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Why I Love Casino Gambling7 May 2000
It irritates me when I listen to critics knock my favorite pastime of casino gambling. Most critics look at casino gambling they way the Heart and Lung Association looks at cigarette smoking - as a vice pure and simple (or, rather, impure and complex).
I don't see it that way at all.
Casino gambling is not a vice to me. It is a pastime. Like tennis. Or bowling. Or going to the movies. Or stamp collecting. It is a pleasure.
"Oh, but most people lose money when they go to the casinos," state the critics. Yes, they do.
And everyone loses money when they go to the movies or play tennis or bowl or collect stamps. In business terms, it's the cost of entrance or the cost of the activity. Unless you sneak into your favorite local cinema, movies cost anywhere from $5 to $10 to get into. Add some buttered popcorn and candy and soda and ice cream (all sold for outrageously high sums inside the theatre) - and an evening for two at the bijou will "lose" you $40 or more for two hours or so of entertainment. And you're not even guaranteed that the movie will be good.
Now if I play blackjack using basic strategy while betting $5 per hand, I will "lose" on average a mere $3 in that two-hour time period. (Here's how you can figure that: 60 hands per hour at $5 per hand means you put into action $300 per hour. A basic strategy player faces an approximately one-half percent house edge. Thus, $300 X .005 = $1.50 per hour.) But, unlike the movie patron, who has nothing to show for his two hours in the theatre except (good or bad) memories and clogged arteries, the $5 blackjack player has a chance to walk out of the casino with more money than he entered with.
Oh, the critics say, but what about all those individuals who are addicted to gambling? Who have lost everything because of their compulsion to throw good money after bad in the pursuit of Dame Fortune's favors?
I cannot make light of anyone who has a gambling problem. However, I also cannot make light of anyone who has a jogging problem (I have an acquaintance whose doctor has told him that his jogging addiction is not just hurting his knees but is seriously damaging his kidneys), or a Beanie Baby problem (a recent national story focused on a woman who was arrested for robbery to support her Beanie Baby addiction), or any disorder associated with lack of moderation and loss of control. But does my acquaintance's jogging compulsion or the Beanie Baby bandit's misdeeds mean that the rest of us shouldn't be allowed to jog, or collect Beanie Babies?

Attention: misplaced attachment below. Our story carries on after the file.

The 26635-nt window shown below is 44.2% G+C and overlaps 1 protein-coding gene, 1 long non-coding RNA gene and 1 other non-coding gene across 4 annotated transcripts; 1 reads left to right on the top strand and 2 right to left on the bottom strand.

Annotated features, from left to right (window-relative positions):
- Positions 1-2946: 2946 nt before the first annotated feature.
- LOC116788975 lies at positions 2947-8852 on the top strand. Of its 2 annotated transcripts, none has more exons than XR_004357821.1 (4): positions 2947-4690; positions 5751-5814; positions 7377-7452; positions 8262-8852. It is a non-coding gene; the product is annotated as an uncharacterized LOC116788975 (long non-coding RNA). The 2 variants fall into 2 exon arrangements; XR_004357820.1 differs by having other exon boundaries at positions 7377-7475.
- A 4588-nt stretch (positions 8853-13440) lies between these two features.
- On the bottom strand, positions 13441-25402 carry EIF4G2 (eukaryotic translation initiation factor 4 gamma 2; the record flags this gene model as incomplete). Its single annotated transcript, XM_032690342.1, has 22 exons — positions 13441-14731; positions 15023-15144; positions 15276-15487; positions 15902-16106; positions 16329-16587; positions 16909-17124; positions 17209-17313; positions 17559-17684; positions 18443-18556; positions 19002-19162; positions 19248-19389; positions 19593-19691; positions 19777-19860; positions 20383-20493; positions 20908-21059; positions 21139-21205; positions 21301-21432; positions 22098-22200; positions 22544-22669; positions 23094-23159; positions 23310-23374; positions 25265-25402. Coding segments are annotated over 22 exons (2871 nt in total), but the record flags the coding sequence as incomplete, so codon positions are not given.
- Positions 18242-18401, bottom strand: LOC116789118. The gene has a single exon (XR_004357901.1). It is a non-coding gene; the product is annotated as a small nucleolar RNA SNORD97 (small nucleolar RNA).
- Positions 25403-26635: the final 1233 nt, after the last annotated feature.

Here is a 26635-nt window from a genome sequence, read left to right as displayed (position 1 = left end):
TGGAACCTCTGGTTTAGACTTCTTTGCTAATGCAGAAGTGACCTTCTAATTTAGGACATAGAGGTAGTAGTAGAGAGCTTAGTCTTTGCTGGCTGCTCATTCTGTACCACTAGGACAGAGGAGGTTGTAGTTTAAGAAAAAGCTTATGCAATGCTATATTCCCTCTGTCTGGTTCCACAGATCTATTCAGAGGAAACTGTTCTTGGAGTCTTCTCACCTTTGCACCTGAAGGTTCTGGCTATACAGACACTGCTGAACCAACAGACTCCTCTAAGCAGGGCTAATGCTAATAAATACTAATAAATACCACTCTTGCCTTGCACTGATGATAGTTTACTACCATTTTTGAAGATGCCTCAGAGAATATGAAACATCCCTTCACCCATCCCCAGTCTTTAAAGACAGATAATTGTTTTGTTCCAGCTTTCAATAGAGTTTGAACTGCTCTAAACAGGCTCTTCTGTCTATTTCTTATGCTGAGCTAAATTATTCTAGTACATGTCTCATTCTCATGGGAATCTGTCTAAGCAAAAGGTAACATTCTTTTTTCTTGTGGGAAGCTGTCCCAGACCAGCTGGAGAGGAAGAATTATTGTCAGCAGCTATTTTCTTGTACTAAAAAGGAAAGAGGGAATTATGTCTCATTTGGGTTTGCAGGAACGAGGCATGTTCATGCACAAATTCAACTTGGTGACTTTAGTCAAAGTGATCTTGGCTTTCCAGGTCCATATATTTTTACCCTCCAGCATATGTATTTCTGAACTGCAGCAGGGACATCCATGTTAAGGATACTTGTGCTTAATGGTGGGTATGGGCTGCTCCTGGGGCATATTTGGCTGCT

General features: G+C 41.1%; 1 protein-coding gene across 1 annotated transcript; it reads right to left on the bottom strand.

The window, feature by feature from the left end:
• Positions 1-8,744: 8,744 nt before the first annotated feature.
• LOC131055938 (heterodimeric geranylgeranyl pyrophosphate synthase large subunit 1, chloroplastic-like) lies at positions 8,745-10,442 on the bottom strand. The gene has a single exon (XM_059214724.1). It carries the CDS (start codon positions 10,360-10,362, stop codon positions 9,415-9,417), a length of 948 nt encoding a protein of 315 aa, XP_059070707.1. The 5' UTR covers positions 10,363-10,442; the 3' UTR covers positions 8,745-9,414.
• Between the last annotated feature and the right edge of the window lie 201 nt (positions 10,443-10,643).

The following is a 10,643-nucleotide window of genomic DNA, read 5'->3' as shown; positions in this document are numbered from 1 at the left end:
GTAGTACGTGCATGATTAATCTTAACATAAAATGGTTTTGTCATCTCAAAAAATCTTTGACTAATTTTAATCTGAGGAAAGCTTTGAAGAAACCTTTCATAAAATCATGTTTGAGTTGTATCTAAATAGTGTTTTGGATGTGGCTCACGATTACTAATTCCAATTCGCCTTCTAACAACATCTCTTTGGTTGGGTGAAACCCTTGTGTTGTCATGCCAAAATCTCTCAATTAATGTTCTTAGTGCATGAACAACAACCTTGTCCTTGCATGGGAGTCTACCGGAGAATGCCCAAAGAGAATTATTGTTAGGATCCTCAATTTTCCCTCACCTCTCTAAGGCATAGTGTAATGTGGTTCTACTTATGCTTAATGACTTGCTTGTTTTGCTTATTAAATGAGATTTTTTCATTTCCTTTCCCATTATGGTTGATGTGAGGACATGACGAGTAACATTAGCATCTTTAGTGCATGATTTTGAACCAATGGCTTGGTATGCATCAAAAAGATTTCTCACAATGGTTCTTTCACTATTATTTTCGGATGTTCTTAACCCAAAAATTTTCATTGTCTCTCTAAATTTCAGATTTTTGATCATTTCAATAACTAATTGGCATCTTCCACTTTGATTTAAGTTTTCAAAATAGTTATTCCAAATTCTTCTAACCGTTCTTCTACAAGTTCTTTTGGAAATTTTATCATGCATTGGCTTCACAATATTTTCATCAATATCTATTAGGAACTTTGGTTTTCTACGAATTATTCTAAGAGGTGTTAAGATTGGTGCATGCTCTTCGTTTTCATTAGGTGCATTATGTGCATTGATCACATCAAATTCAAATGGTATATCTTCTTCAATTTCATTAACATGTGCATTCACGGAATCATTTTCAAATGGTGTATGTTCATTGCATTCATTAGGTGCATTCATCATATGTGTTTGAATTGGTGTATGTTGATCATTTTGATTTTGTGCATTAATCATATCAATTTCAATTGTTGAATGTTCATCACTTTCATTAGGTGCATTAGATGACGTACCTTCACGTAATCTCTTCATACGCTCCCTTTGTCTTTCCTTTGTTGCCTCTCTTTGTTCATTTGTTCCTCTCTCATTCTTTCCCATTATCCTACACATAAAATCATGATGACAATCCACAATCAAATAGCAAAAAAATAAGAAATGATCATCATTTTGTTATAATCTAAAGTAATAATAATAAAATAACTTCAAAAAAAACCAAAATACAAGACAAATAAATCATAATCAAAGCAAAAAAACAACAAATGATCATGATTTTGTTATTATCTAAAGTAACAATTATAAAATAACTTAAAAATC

Saying that casino gambling per se is the root cause of the gambling addiction, and must be banned, is the same as saying that jogging is the cause of my acquaintance's troubles and also must be eliminated. There is a huge difference in type and degree between a wine connoisseur and a guy chugging gallons of muscatel under the bridge in his cardboard home. Short of outlawing everything that many people find pleasurable, though a few find a source of distress (which would mean outlawing just about everything), then casino gambling must be looked at for what it really is. Entertainment. An adult thrill ride.
Personally, I prefer it to tennis as I don't look good in white and hitting a ball back and forth makes no sense to me. Also, it costs much too much to pay for all those rackets and balls and court fees. Golf? Too slow. I like walking but why should I carry all those clubs? Stamps? Please.
Casino gambling for me is athletics without the nagging back injuries. I can challenge a mighty opponent and know the only thing I have to lose is money that I have set aside for this challenge. Oh, I like going to the movies. But more often than not (in fact, far more often than not), Hollywood's movies are unrewarding experiences, and I leave the theatre thinking: "I've been cheated."
I never feel that way about casino gambling. I've had my ups and my downs but that's the thrill ride I enjoy. In fact, I've had so many more ups in casinos and so many more downs at movies that if I were to give up either one -- so long celluloid!
The final argument that critics of gambling make is this: "Casinos bring crime with them to areas that didn't have crime before." Since many casino towns have been built on grassland and prairie and water, yes, indeed, once a casino goes up so does crime. But is the influx of some dirty rotten scoundrels unique to casinos or is it the cost of doing business?
Let's do an experiment. Let's make all the casinos of America vanish. Right now. Poof! They're now gone. Like George Bailey in "It's A Wonderful Life," they never existed. In their place, let us make huge shopping centers suddenly appear. So what happens? Crime goes up! Why? Because huge shopping centers attract people with money and people with money attract the nefarious element. I'd be willing to bet that if a study were done concerning land use, the so-called rise in crime that casinos bring would be found to be no greater, and probably much, much less owing to good security, than the rise in crime that huge shopping malls bring.
Frankly speaking, casino gambling is a great entertainment experience and a pleasure - pure and simple.
This article is provided by the Frank Scoblete Network. Melissa A. Kaplan is the network's managing editor. If you would like to use this article on your website, please contact Casino City Press, the exclusive web syndication outlet for the Frank Scoblete Network. To contact Frank, please e-mail him at email@example.com.
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